Slow Down – It’s not a Race

 

This is something new truck drivers to always keep in mind.

Even though most fleets now days have governors which limit the maximum speed to around 65mph, speed is very important to pay attention to.

According to a research study performed by the FMCSA, 19% of commercial tractor crashes were directly related with speed in which a fatality happened.

Additionally, if we look at the fact sheet by the FMCSA here, 27% of crashes in work zones involved a semi-tractor.

While we’re not trying to invoke fear tactics, take a look at the following infographic from the FMCSA on which factor took account for a fatality.

Source: fmcsa.dot.gov

 

Practice Safe Driving Practices

 

This one weighs heavy with me because I’m a former truck driver. There are a multitude of difference sub-sections I could list here but we’ll keep this short.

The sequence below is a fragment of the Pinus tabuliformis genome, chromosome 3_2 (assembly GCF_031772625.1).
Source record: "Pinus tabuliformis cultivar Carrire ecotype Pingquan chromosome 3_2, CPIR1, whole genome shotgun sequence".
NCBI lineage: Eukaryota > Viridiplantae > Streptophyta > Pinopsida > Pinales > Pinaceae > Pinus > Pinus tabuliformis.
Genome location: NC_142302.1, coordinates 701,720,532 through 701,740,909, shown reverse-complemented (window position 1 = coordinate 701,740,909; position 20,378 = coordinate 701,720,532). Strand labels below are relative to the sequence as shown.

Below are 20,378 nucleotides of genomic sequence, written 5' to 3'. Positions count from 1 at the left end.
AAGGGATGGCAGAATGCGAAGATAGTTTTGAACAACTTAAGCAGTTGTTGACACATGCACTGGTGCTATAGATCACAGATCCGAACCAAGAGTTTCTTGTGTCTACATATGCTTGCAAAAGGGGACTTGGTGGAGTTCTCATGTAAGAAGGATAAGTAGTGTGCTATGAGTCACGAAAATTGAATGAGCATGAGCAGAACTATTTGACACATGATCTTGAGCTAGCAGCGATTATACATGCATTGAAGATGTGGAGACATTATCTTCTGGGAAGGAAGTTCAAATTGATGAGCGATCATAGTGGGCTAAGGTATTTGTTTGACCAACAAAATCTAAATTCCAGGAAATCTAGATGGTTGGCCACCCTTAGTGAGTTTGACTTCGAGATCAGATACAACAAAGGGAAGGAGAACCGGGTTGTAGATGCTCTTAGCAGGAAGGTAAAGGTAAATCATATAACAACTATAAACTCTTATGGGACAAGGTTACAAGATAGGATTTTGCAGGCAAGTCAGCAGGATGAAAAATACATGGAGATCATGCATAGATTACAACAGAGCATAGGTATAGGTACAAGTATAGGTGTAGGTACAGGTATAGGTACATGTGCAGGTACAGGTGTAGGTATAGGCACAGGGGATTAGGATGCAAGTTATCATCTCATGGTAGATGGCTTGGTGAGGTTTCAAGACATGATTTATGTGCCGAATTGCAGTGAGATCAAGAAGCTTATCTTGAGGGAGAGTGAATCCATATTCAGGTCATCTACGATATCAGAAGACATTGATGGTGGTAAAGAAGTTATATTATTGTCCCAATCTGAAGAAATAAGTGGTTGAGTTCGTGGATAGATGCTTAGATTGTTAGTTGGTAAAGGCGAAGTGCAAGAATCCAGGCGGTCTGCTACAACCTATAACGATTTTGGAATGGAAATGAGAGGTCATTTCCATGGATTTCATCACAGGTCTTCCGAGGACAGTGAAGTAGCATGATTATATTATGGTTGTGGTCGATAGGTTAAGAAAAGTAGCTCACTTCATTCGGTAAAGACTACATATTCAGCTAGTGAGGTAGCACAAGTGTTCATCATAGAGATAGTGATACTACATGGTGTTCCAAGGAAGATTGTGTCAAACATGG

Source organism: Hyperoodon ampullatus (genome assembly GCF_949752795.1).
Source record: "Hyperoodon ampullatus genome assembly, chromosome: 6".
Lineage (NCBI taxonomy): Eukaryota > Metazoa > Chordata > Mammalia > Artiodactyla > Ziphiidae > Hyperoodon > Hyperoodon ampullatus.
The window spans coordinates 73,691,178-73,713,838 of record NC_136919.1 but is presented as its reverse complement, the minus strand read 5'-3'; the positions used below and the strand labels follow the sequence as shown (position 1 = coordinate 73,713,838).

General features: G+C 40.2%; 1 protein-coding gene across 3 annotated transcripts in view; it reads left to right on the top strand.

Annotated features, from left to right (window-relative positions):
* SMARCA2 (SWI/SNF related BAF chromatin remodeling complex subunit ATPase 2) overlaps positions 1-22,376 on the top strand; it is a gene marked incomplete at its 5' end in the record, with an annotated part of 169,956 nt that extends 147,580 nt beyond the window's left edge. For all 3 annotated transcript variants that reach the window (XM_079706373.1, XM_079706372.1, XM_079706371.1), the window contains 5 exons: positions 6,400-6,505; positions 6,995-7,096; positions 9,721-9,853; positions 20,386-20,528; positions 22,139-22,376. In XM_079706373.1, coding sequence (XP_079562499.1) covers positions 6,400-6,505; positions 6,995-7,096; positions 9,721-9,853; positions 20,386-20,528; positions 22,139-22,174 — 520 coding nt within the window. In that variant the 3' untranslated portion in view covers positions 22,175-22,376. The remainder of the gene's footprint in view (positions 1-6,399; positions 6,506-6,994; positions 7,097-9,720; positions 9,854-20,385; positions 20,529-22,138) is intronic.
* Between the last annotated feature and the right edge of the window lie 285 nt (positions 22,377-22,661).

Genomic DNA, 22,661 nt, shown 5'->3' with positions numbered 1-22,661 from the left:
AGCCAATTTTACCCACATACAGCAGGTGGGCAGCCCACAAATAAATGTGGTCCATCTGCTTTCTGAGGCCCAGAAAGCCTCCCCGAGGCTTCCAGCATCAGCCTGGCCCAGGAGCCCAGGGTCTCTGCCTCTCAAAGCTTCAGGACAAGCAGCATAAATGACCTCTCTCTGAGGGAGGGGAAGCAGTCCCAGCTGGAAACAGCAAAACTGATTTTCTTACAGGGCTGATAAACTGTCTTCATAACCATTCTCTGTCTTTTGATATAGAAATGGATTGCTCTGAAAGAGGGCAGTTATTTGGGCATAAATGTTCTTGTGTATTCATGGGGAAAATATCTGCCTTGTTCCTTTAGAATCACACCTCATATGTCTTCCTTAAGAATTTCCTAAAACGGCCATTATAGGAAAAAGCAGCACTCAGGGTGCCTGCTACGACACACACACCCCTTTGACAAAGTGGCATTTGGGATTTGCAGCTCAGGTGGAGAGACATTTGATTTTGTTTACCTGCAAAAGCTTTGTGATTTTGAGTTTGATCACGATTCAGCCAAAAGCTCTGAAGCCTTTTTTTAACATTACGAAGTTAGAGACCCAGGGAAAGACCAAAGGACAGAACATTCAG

Situational Awareness is one that should constantly be on the mind and is a great tip for rookie truck drivers.

Keep your head on a swivel, always look ahead as far as you can while maintaining your current situational awareness. It’s important to know what is going on around your truck as well as what is going on ahead of you.

Don’t become complacent while you’re driving. Complacency is very easy to fall into while you drive. You’re traveling hundreds of miles a day staying at the same lines in the road, always stay alert.

A truck drivers mental health plays into this tip and combines many factors. We covered a few mental health tips for truckers in this article.